Red Tails, which George Lucas has promised will be his last film before retiring, is finally here. The verdict?
Probably similar to what many feel about the Star Wars films: great action in the skies, but with some of the human aspect lacking.
The first review of Red Tails I came across was from veteran film critic Todd McCarthy in the Hollywood Reporter, who believes the movie "flies only when it's off the ground. The experience of black American aviators in World War II gets a whitewash in Red Tails."
It's definitely a very important story, but McCarthy writes, that "every character here is so squeaky-clean, and the prejudice as depicted is so toothless and easily overcome, that the film feels like a gingerly fantasy version of what, in real life, was an exceptional example of resilient trail-blazing."
Similarly, the HuffPo feels the film is "a hackneyed and weirdly context-less story that does [the Tuskegee Airmen] a disservice. Lucas has said he hopes Red Tails will prove there's an audience for an audience for all black movies. That's a laudable goal, but Red Tails reduces a history story of deep cultural significance to merely a flyboy flick."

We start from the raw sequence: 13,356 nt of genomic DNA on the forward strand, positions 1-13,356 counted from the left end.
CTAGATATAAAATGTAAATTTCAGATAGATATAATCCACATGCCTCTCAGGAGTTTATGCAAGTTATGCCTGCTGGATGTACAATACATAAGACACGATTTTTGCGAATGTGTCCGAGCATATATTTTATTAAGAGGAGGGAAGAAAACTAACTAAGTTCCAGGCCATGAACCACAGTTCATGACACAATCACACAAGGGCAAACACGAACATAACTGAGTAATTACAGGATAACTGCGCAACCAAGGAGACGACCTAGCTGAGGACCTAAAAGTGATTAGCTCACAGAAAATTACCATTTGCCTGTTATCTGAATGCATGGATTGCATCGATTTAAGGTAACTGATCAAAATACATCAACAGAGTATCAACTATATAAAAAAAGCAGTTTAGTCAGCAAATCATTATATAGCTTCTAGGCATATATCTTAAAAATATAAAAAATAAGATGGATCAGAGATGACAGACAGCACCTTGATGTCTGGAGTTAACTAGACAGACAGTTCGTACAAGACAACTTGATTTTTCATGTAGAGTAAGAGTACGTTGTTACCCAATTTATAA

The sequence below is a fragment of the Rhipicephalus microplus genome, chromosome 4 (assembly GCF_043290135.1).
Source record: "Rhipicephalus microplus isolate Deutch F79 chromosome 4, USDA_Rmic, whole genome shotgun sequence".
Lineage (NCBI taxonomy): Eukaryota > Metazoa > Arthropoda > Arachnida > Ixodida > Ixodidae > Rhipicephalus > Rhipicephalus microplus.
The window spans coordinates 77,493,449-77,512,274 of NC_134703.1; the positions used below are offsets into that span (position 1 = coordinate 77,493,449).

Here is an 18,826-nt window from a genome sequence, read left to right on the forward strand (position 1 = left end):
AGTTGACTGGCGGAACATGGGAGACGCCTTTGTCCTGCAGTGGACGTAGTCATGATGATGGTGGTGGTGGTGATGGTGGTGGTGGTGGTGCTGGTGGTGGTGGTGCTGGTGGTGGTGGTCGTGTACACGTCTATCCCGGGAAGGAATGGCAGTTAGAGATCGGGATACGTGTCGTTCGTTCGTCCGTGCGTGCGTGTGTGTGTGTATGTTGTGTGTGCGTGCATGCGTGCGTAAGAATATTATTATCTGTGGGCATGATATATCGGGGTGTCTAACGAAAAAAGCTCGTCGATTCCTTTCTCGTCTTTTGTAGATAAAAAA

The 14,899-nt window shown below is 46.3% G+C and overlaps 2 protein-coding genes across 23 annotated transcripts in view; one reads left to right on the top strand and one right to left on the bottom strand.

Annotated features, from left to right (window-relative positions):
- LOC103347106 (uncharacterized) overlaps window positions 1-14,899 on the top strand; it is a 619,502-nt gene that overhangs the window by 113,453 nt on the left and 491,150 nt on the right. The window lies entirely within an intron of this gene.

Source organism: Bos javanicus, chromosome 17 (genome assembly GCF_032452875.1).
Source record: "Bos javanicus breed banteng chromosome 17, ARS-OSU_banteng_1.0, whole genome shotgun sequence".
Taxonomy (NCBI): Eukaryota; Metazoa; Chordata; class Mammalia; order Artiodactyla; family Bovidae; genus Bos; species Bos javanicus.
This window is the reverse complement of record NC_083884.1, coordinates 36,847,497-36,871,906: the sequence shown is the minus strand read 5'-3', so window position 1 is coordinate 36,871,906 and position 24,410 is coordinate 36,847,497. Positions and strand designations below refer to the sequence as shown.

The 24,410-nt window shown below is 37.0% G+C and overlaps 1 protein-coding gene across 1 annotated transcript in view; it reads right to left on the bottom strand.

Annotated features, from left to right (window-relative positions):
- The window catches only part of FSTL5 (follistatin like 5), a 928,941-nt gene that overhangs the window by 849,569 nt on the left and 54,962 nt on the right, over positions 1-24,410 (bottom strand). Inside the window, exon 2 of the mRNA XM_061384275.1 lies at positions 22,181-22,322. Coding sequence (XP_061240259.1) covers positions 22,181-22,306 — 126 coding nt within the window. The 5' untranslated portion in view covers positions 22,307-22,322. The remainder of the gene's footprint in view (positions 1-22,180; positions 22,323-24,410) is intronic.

Although a lot of the reviews for Red Tails are similar in their gripes, the New York Times rated it a "whiz-bang action film," and backhandedly admires the film for its naïve tone, much like Star Wars had an old fashioned tone as well. Stephen Holden writes that the end of Red Tails "is as satisfying as a snack of milk and cookies after a ninth grade softball game."
On the eve of the release of Red Tails, Cuba Gooding Jr. told Moviefone the movie is "the black answer to Indiana Jones," and that "it really feels like you're in the sky, watching this movie. I'm telling you when you're sitting in the theater, you feel like you're flying the planes."
Gooding also had dinner with the voice of Darth Vader himself, James Earl Jones and told Cuba, "It's Star Wars for black people. Man, the cockpit scenes alone, the kids did alright."